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Title: Sourcing Information Security Operations: The Role of Risk Interdependency and Competitive Externality in Outsourcing Decisions
Authors: Cezar, Asunur
Çavuşoğlu, Hüseyin
Raghunathan, Şrinivaşan
Keywords: managed security services
information security
risk management
interdependent risks
Issue Date: 2017
Publisher: Wiley
Abstract: Firms are increasingly outsourcing information security operations to managed security service providers (MSSPs). Cost reduction and quality (security) improvement are often mentioned as motives for outsourcing information security, and these are also the frequently cited reasons for outsourcing traditional information technology (IT) functions, such as software development and maintenance. In this study, we present a different explanation-one based on interdependent risks and competitive externalities associated with IT security-for firms' decisions to outsource security. We show that in the absence of competitive externalities and interdependent risks, a firm will outsource security if and only if the MSSP offers a quality advantage over in-house operations, which is consistent with the conventional explanation for security outsourcing. However, when security risks are interdependent and breaches impose competitive externalities, although firms still have stronger incentive to outsource security if the MSSP offers a higher quality in terms of preventing breaches than in-house management, a quality advantage of MSSP over in-house management is neither a prerequisite for a firm to outsource security nor a guarantee that a firm will. In addition to MSSP quality, the type of externality (positive or negative), the degree of externality, whether outsourcing increases or decreases risk interdependency, and the breach characteristics determine firms' sourcing decisions. When security breaches impose a positive externality, the incentive to outsource is enhanced if the MSSP decreases the risk interdependency and diminished if the MSSP increases this interdependency. A negative externality has the opposite effect on firms' incentives to outsource. A high demand spill-over to a competitor, together with a high loss in industry demand because of a security breach, enhances these incentives to outsource security operations when the externality is negative. Finally, we extend our base model in several dimensions and show that our main results regarding the impact of interdependent risks and competitive externalities on sourcing decisions are robust and generalizable to different specifications.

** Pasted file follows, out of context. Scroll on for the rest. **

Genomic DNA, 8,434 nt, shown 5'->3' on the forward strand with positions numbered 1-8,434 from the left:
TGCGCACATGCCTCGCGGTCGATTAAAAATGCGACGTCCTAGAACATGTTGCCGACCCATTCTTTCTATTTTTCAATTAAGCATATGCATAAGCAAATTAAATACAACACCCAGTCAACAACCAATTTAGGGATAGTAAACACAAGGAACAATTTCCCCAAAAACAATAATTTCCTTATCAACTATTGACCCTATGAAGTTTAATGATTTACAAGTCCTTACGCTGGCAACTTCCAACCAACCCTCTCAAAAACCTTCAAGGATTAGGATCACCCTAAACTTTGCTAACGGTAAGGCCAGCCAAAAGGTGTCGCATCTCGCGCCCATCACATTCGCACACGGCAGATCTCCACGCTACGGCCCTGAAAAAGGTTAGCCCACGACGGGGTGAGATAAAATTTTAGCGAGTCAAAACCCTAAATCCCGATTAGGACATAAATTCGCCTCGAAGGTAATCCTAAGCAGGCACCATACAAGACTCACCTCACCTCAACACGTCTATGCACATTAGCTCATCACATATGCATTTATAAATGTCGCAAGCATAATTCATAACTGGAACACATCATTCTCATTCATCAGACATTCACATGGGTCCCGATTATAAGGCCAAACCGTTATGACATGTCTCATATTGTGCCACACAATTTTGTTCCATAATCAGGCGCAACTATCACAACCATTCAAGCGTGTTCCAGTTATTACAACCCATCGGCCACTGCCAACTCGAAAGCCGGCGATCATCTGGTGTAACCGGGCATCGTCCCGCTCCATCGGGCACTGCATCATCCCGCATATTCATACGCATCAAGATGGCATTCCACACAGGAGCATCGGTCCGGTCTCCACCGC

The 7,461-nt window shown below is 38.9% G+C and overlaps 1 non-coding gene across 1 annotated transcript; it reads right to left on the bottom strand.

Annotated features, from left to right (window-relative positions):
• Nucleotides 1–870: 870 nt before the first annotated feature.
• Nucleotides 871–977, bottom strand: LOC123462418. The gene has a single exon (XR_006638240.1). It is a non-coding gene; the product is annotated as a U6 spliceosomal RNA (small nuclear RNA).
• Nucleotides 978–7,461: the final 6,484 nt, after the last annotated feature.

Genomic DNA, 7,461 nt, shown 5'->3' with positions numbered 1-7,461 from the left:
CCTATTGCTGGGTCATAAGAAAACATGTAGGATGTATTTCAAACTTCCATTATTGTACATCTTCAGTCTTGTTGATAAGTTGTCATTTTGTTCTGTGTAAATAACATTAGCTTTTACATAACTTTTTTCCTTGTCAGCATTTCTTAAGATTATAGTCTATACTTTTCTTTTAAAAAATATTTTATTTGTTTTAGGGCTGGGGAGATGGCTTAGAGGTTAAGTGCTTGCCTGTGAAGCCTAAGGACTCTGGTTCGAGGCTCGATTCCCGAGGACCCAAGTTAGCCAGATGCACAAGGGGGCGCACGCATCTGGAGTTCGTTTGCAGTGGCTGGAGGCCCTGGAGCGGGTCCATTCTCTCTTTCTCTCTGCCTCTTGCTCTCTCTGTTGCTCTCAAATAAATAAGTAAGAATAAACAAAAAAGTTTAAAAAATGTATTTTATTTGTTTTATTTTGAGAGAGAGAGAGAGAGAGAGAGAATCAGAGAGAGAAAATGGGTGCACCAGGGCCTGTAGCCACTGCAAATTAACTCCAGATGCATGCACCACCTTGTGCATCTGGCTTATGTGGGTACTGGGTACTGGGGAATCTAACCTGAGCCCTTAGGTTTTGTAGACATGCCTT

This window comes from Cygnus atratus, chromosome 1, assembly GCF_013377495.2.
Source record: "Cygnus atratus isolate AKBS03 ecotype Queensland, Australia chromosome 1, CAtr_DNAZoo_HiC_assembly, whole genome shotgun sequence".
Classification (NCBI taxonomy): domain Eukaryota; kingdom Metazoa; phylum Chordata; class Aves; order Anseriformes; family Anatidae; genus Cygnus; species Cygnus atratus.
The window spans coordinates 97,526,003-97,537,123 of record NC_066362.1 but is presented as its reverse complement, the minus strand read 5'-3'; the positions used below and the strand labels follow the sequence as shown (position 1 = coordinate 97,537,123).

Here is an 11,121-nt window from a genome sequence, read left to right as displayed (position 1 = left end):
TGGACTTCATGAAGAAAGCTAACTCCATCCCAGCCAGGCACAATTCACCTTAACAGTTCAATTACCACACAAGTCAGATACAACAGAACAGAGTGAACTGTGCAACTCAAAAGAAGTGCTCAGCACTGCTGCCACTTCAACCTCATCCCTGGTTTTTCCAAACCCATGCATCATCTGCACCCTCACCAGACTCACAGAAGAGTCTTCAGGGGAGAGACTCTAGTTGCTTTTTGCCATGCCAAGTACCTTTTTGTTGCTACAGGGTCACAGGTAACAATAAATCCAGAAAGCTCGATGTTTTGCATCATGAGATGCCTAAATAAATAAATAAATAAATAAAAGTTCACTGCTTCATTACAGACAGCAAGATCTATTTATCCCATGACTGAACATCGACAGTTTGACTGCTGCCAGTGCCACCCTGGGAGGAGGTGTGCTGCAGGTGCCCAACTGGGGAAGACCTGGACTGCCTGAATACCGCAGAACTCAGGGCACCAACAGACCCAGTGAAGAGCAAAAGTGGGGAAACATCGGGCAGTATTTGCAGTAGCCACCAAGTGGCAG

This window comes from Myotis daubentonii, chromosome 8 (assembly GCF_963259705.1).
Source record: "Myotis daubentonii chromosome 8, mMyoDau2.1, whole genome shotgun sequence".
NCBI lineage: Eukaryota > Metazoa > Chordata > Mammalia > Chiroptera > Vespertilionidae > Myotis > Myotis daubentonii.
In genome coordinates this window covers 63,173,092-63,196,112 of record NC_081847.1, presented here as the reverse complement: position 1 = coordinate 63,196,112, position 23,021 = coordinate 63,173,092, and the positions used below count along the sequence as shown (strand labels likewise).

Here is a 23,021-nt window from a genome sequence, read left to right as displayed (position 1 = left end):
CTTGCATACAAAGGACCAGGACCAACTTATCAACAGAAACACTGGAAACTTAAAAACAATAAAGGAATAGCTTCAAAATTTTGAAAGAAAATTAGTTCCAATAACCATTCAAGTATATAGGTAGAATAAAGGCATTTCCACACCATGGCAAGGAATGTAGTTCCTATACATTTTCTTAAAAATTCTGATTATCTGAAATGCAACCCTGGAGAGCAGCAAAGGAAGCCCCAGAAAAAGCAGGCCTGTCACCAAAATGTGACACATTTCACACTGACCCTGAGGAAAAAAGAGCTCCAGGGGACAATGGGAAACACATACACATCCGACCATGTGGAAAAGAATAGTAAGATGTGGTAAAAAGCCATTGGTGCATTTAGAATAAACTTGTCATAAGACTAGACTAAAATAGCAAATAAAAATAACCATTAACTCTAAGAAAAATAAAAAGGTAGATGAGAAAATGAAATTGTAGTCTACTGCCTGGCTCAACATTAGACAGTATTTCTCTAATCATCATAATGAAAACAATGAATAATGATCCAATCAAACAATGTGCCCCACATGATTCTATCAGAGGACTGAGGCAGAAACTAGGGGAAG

ISSN: 1059-1478
Appears in Collections:İşletme Bölümü / Department of Management
Scopus İndeksli Yayınlar Koleksiyonu / Scopus Indexed Publications Collection
WoS İndeksli Yayınlar Koleksiyonu / WoS Indexed Publications Collection

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